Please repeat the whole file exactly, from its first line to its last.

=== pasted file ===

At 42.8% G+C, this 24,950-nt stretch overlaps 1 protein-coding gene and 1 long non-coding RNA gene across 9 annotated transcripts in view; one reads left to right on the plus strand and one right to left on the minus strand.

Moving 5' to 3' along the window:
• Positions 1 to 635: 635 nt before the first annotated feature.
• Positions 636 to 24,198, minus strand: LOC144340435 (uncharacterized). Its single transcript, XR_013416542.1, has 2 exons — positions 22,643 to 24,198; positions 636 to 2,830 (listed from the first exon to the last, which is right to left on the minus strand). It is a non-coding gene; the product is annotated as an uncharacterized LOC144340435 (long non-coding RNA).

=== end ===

At 42.8% G+C, this 24,950-nt stretch overlaps 1 protein-coding gene and 1 long non-coding RNA gene across 9 annotated transcripts in view; one reads left to right on the plus strand and one right to left on the minus strand.

Moving 5' to 3' along the window:
• Positions 1 to 635: 635 nt before the first annotated feature.
• Positions 636 to 24,198, minus strand: LOC144340435 (uncharacterized). Its single transcript, XR_013416542.1, has 2 exons — positions 22,643 to 24,198; positions 636 to 2,830 (listed from the first exon to the last, which is right to left on the minus strand). It is a non-coding gene; the product is annotated as an uncharacterized LOC144340435 (long non-coding RNA).